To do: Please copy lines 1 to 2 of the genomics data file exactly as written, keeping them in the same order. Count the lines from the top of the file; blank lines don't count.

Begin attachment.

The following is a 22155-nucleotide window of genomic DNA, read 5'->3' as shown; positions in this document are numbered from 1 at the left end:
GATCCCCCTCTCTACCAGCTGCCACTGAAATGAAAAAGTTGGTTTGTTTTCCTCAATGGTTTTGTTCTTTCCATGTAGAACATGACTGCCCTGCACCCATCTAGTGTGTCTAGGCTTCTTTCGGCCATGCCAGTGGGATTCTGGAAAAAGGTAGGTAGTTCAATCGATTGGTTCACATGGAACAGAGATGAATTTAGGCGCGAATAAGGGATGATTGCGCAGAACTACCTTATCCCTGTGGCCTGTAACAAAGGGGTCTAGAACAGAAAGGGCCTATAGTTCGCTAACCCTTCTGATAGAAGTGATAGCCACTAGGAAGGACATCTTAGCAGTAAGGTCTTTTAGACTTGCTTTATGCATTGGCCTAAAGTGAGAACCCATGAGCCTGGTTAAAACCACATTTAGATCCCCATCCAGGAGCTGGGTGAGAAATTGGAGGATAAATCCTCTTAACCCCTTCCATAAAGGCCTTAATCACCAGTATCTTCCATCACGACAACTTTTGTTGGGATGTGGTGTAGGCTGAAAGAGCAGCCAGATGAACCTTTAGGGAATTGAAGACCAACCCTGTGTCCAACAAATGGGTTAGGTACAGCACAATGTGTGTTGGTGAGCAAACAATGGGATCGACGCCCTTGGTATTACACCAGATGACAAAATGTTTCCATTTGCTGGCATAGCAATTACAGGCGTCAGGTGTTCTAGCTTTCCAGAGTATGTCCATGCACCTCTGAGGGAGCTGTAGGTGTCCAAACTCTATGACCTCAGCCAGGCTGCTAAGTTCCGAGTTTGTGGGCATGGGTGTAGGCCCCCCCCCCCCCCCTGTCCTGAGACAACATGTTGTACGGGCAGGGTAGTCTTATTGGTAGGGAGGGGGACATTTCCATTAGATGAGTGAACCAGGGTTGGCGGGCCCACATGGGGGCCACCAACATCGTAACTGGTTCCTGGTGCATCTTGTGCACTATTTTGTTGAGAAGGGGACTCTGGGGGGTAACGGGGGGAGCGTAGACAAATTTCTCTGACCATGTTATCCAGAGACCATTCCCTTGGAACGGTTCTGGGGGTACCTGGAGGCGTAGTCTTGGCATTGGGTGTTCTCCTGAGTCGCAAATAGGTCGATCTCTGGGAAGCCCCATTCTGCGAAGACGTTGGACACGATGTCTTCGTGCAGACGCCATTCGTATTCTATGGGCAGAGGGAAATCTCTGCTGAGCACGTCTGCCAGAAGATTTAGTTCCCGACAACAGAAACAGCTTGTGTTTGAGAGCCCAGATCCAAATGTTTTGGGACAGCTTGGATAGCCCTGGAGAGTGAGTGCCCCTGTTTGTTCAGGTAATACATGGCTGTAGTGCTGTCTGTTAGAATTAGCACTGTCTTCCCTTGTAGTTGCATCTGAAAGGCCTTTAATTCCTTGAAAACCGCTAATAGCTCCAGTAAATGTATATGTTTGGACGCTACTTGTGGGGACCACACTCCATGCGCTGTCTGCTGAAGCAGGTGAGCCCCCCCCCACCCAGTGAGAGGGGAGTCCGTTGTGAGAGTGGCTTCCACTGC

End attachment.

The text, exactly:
The following is a 22155-nucleotide window of genomic DNA, read 5'->3' as shown; positions in this document are numbered from 1 at the left end:
GATCCCCCTCTCTACCAGCTGCCACTGAAATGAAAAAGTTGGTTTGTTTTCCTCAATGGTTTTGTTCTTTCCATGTAGAACATGACTGCCCTGCACCCATCTAGTGTGTCTAGGCTTCTTTCGGCCATGCCAGTGGGATTCTGGAAAAAGGTAGGTAGTTCAATCGATTGGTTCACATGGAACAGAGATGAATTTAGGCGCGAATAAGGGATGATTGCGCAGAACTACCTTATCCCTGTGGCCTGTAACAAAGGGGTCTAGAACAGAAAGGGCCTATAGTTCGCTAACCCTTCTGATAGAAGTGATAGCCACTAGGAAGGACATCTTAGCAGTAAGGTCTTTTAGACTTGCTTTATGCATTGGCCTAAAGTGAGAACCCATGAGCCTGGTTAAAACCACATTTAGATCCCCATCCAGGAGCTGGGTGAGAAATTGGAGGATAAATCCTCTTAACCCCTTCCATAAAGGCCTTAATCACCAGTATCTTCCATCACGACAACTTTTGTTGGGATGTGGTGTAGGCTGAAAGAGCAGCCAGATGAACCTTTAGGGAATTGAAGACCAACCCTGTGTCCAACAAATGGGTTAGGTACAGCACAATGTGTGTTGGTGAGCAAACAATGGGATCGACGCCCTTGGTATTACACCAGATGACAAAATGTTTCCATTTGCTGGCATAGCAATTACAGGCGTCAGGTGTTCTAGCTTTCCAGAGTATGTCCATGCACCTCTGAGGGAGCTGTAGGTGTCCAAACTCTATGACCTCAGCCAGGCTGCTAAGTTCCGAGTTTGTGGGCATGGGTGTAGGCCCCCCCCCCCCCCCTGTCCTGAGACAACATGTTGTACGGGCAGGGTAGTCTTATTGGTAGGGAGGGGGACATTTCCATTAGATGAGTGAACCAGGGTTGGCGGGCCCACATGGGGGCCACCAACATCGTAACTGGTTCCTGGTGCATCTTGTGCACTATTTTGTTGAGAAGGGGACTCTGGGGGGTAACGGGGGGAGCGTAGACAAATTTCTCTGACCATGTTATCCAGAGACCATTCCCTTGGAACGGTTCTGGGGGTACCTGGAGGCGTAGTCTTGGCATTGGGTGTTCTCCTGAGTCGCAAATAGGTCGATCTCTGGGAAGCCCCATTCTGCGAAGACGTTGGACACGATGTCTTCGTGCAGACGCCATTCGTATTCTATGGGCAGAGGGAAATCTCTGCTGAGCACGTCTGCCAGAAGATTTAGTTCCCGACAACAGAAACAGCTTGTGTTTGAGAGCCCAGATCCAAATGTTTTGGGACAGCTTGGATAGCCCTGGAGAGTGAGTGCCCCTGTTTGTTCAGGTAATACATGGCTGTAGTGCTGTCTGTTAGAATTAGCACTGTCTTCCCTTGTAGTTGCATCTGAAAGGCCTTTAATTCCTTGAAAACCGCTAATAGCTCCAGTAAATGTATATGTTTGGACGCTACTTGTGGGGACCACACTCCATGCGCTGTCTGCTGAAGCAGGTGAGCCCCCCCCCACCCAGTGAGAGGGGAGTCCGTTGTGAGAGTGGCTTCCACTGC